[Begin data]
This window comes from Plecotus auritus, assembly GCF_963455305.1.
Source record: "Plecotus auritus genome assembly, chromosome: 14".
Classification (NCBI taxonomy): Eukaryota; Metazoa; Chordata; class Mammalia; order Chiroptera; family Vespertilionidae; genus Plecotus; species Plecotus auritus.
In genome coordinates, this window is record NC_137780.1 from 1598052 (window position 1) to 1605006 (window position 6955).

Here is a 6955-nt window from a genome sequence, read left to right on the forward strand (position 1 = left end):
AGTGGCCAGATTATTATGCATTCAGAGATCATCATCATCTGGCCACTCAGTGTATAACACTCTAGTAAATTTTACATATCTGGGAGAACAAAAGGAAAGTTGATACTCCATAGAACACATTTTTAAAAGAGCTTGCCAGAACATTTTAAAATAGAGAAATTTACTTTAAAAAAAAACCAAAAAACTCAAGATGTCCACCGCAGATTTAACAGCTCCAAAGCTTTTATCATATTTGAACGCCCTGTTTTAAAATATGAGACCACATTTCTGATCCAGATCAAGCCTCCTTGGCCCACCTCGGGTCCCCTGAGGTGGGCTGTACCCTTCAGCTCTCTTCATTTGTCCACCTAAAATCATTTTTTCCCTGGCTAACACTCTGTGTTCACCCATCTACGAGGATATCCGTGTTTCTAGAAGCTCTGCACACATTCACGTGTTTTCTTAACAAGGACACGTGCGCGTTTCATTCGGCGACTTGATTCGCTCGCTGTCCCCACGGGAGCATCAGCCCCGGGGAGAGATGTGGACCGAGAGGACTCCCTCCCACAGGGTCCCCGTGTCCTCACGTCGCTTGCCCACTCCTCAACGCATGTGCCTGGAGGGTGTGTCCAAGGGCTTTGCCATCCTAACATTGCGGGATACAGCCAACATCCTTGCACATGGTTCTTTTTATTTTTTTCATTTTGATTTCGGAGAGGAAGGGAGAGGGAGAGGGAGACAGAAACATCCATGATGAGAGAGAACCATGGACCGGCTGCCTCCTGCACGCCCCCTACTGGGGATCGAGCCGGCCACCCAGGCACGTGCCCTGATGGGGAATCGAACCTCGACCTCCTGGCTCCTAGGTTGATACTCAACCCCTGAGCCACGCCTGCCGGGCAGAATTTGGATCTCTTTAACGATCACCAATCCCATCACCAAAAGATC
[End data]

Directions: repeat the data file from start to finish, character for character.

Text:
This window comes from Plecotus auritus, assembly GCF_963455305.1.
Source record: "Plecotus auritus genome assembly, chromosome: 14".
Classification (NCBI taxonomy): Eukaryota; Metazoa; Chordata; class Mammalia; order Chiroptera; family Vespertilionidae; genus Plecotus; species Plecotus auritus.
In genome coordinates, this window is record NC_137780.1 from 1598052 (window position 1) to 1605006 (window position 6955).

Here is a 6955-nt window from a genome sequence, read left to right on the forward strand (position 1 = left end):
AGTGGCCAGATTATTATGCATTCAGAGATCATCATCATCTGGCCACTCAGTGTATAACACTCTAGTAAATTTTACATATCTGGGAGAACAAAAGGAAAGTTGATACTCCATAGAACACATTTTTAAAAGAGCTTGCCAGAACATTTTAAAATAGAGAAATTTACTTTAAAAAAAAACCAAAAAACTCAAGATGTCCACCGCAGATTTAACAGCTCCAAAGCTTTTATCATATTTGAACGCCCTGTTTTAAAATATGAGACCACATTTCTGATCCAGATCAAGCCTCCTTGGCCCACCTCGGGTCCCCTGAGGTGGGCTGTACCCTTCAGCTCTCTTCATTTGTCCACCTAAAATCATTTTTTCCCTGGCTAACACTCTGTGTTCACCCATCTACGAGGATATCCGTGTTTCTAGAAGCTCTGCACACATTCACGTGTTTTCTTAACAAGGACACGTGCGCGTTTCATTCGGCGACTTGATTCGCTCGCTGTCCCCACGGGAGCATCAGCCCCGGGGAGAGATGTGGACCGAGAGGACTCCCTCCCACAGGGTCCCCGTGTCCTCACGTCGCTTGCCCACTCCTCAACGCATGTGCCTGGAGGGTGTGTCCAAGGGCTTTGCCATCCTAACATTGCGGGATACAGCCAACATCCTTGCACATGGTTCTTTTTATTTTTTTCATTTTGATTTCGGAGAGGAAGGGAGAGGGAGAGGGAGACAGAAACATCCATGATGAGAGAGAACCATGGACCGGCTGCCTCCTGCACGCCCCCTACTGGGGATCGAGCCGGCCACCCAGGCACGTGCCCTGATGGGGAATCGAACCTCGACCTCCTGGCTCCTAGGTTGATACTCAACCCCTGAGCCACGCCTGCCGGGCAGAATTTGGATCTCTTTAACGATCACCAATCCCATCACCAAAAGATC